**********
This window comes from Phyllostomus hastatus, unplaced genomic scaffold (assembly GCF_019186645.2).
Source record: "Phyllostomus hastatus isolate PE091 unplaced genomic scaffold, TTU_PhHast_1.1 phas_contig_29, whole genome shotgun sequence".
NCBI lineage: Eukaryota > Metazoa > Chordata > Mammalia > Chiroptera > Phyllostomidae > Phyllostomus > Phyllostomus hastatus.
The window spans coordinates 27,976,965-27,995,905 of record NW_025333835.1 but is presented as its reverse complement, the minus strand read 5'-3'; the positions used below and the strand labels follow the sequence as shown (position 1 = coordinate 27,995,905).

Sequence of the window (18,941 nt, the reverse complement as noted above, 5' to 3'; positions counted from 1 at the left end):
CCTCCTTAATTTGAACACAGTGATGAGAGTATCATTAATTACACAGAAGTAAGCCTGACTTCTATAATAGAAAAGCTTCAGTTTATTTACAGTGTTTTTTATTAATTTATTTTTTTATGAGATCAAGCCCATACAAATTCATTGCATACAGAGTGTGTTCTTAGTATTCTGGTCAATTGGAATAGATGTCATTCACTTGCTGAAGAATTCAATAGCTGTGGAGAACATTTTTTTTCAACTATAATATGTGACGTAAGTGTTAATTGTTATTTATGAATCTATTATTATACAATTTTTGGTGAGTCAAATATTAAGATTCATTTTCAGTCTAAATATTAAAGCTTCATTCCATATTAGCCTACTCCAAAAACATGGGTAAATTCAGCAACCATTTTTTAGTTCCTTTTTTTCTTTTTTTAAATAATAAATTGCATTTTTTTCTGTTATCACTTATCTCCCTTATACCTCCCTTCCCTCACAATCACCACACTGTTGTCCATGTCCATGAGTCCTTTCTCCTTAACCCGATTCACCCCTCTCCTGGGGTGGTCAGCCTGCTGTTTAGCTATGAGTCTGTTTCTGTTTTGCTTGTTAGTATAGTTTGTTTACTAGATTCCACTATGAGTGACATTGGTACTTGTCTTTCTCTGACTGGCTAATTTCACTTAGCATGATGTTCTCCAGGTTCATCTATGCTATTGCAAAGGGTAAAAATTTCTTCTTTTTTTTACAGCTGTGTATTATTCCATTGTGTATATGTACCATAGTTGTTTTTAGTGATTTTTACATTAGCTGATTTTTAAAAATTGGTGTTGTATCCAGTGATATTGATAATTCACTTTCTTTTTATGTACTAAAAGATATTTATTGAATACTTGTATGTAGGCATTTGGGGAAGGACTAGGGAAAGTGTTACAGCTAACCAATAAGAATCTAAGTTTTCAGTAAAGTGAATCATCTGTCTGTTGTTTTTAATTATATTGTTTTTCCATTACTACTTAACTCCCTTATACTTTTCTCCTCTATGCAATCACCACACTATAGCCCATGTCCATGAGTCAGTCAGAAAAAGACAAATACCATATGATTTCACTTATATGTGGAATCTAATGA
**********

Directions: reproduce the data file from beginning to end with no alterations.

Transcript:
This window comes from Phyllostomus hastatus, unplaced genomic scaffold (assembly GCF_019186645.2).
Source record: "Phyllostomus hastatus isolate PE091 unplaced genomic scaffold, TTU_PhHast_1.1 phas_contig_29, whole genome shotgun sequence".
NCBI lineage: Eukaryota > Metazoa > Chordata > Mammalia > Chiroptera > Phyllostomidae > Phyllostomus > Phyllostomus hastatus.
The window spans coordinates 27,976,965-27,995,905 of record NW_025333835.1 but is presented as its reverse complement, the minus strand read 5'-3'; the positions used below and the strand labels follow the sequence as shown (position 1 = coordinate 27,995,905).

Sequence of the window (18,941 nt, the reverse complement as noted above, 5' to 3'; positions counted from 1 at the left end):
CCTCCTTAATTTGAACACAGTGATGAGAGTATCATTAATTACACAGAAGTAAGCCTGACTTCTATAATAGAAAAGCTTCAGTTTATTTACAGTGTTTTTTATTAATTTATTTTTTTATGAGATCAAGCCCATACAAATTCATTGCATACAGAGTGTGTTCTTAGTATTCTGGTCAATTGGAATAGATGTCATTCACTTGCTGAAGAATTCAATAGCTGTGGAGAACATTTTTTTTCAACTATAATATGTGACGTAAGTGTTAATTGTTATTTATGAATCTATTATTATACAATTTTTGGTGAGTCAAATATTAAGATTCATTTTCAGTCTAAATATTAAAGCTTCATTCCATATTAGCCTACTCCAAAAACATGGGTAAATTCAGCAACCATTTTTTAGTTCCTTTTTTTCTTTTTTTAAATAATAAATTGCATTTTTTTCTGTTATCACTTATCTCCCTTATACCTCCCTTCCCTCACAATCACCACACTGTTGTCCATGTCCATGAGTCCTTTCTCCTTAACCCGATTCACCCCTCTCCTGGGGTGGTCAGCCTGCTGTTTAGCTATGAGTCTGTTTCTGTTTTGCTTGTTAGTATAGTTTGTTTACTAGATTCCACTATGAGTGACATTGGTACTTGTCTTTCTCTGACTGGCTAATTTCACTTAGCATGATGTTCTCCAGGTTCATCTATGCTATTGCAAAGGGTAAAAATTTCTTCTTTTTTTTACAGCTGTGTATTATTCCATTGTGTATATGTACCATAGTTGTTTTTAGTGATTTTTACATTAGCTGATTTTTAAAAATTGGTGTTGTATCCAGTGATATTGATAATTCACTTTCTTTTTATGTACTAAAAGATATTTATTGAATACTTGTATGTAGGCATTTGGGGAAGGACTAGGGAAAGTGTTACAGCTAACCAATAAGAATCTAAGTTTTCAGTAAAGTGAATCATCTGTCTGTTGTTTTTAATTATATTGTTTTTCCATTACTACTTAACTCCCTTATACTTTTCTCCTCTATGCAATCACCACACTATAGCCCATGTCCATGAGTCAGTCAGAAAAAGACAAATACCATATGATTTCACTTATATGTGGAATCTAATGA